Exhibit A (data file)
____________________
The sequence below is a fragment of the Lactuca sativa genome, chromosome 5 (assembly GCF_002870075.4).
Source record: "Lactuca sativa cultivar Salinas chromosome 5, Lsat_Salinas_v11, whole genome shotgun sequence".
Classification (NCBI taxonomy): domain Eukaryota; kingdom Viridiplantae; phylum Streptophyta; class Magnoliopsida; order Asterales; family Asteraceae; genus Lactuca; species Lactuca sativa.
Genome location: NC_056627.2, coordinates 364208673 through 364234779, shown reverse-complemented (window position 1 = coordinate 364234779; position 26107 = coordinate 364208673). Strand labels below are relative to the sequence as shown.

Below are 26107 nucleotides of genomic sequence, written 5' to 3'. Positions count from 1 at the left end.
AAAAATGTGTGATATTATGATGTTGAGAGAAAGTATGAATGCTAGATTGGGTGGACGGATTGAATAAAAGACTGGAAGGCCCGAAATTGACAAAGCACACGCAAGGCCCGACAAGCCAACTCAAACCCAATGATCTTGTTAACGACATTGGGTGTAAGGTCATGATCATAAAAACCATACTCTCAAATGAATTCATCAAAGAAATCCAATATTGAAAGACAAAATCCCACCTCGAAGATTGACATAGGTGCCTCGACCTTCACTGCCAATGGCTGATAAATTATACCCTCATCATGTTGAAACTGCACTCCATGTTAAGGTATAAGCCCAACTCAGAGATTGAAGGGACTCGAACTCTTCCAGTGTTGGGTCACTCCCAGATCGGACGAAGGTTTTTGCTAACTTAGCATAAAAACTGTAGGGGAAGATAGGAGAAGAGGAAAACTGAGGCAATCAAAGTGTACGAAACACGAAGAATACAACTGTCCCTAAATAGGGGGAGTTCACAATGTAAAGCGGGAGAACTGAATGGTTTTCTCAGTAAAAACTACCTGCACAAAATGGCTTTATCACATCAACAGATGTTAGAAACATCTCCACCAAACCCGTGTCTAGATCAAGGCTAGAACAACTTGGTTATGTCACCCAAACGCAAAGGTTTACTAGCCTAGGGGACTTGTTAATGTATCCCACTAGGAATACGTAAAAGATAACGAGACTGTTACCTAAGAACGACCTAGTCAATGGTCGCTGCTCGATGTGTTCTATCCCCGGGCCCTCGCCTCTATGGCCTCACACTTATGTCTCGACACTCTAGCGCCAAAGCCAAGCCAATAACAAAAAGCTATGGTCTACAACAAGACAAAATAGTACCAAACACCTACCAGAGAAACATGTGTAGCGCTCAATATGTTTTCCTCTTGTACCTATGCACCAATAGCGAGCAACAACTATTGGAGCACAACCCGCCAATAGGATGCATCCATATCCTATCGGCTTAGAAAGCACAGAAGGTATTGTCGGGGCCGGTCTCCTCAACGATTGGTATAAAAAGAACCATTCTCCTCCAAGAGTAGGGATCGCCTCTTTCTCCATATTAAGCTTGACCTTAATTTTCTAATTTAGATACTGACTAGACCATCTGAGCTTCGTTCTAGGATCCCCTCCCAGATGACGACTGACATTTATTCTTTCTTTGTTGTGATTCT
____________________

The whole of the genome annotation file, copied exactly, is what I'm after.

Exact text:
The sequence below is a fragment of the Lactuca sativa genome, chromosome 5 (assembly GCF_002870075.4).
Source record: "Lactuca sativa cultivar Salinas chromosome 5, Lsat_Salinas_v11, whole genome shotgun sequence".
Classification (NCBI taxonomy): domain Eukaryota; kingdom Viridiplantae; phylum Streptophyta; class Magnoliopsida; order Asterales; family Asteraceae; genus Lactuca; species Lactuca sativa.
Genome location: NC_056627.2, coordinates 364208673 through 364234779, shown reverse-complemented (window position 1 = coordinate 364234779; position 26107 = coordinate 364208673). Strand labels below are relative to the sequence as shown.

Below are 26107 nucleotides of genomic sequence, written 5' to 3'. Positions count from 1 at the left end.
AAAAATGTGTGATATTATGATGTTGAGAGAAAGTATGAATGCTAGATTGGGTGGACGGATTGAATAAAAGACTGGAAGGCCCGAAATTGACAAAGCACACGCAAGGCCCGACAAGCCAACTCAAACCCAATGATCTTGTTAACGACATTGGGTGTAAGGTCATGATCATAAAAACCATACTCTCAAATGAATTCATCAAAGAAATCCAATATTGAAAGACAAAATCCCACCTCGAAGATTGACATAGGTGCCTCGACCTTCACTGCCAATGGCTGATAAATTATACCCTCATCATGTTGAAACTGCACTCCATGTTAAGGTATAAGCCCAACTCAGAGATTGAAGGGACTCGAACTCTTCCAGTGTTGGGTCACTCCCAGATCGGACGAAGGTTTTTGCTAACTTAGCATAAAAACTGTAGGGGAAGATAGGAGAAGAGGAAAACTGAGGCAATCAAAGTGTACGAAACACGAAGAATACAACTGTCCCTAAATAGGGGGAGTTCACAATGTAAAGCGGGAGAACTGAATGGTTTTCTCAGTAAAAACTACCTGCACAAAATGGCTTTATCACATCAACAGATGTTAGAAACATCTCCACCAAACCCGTGTCTAGATCAAGGCTAGAACAACTTGGTTATGTCACCCAAACGCAAAGGTTTACTAGCCTAGGGGACTTGTTAATGTATCCCACTAGGAATACGTAAAAGATAACGAGACTGTTACCTAAGAACGACCTAGTCAATGGTCGCTGCTCGATGTGTTCTATCCCCGGGCCCTCGCCTCTATGGCCTCACACTTATGTCTCGACACTCTAGCGCCAAAGCCAAGCCAATAACAAAAAGCTATGGTCTACAACAAGACAAAATAGTACCAAACACCTACCAGAGAAACATGTGTAGCGCTCAATATGTTTTCCTCTTGTACCTATGCACCAATAGCGAGCAACAACTATTGGAGCACAACCCGCCAATAGGATGCATCCATATCCTATCGGCTTAGAAAGCACAGAAGGTATTGTCGGGGCCGGTCTCCTCAACGATTGGTATAAAAAGAACCATTCTCCTCCAAGAGTAGGGATCGCCTCTTTCTCCATATTAAGCTTGACCTTAATTTTCTAATTTAGATACTGACTAGACCATCTGAGCTTCGTTCTAGGATCCCCTCCCAGATGACGACTGACATTTATTCTTTCTTTGTTGTGATTCT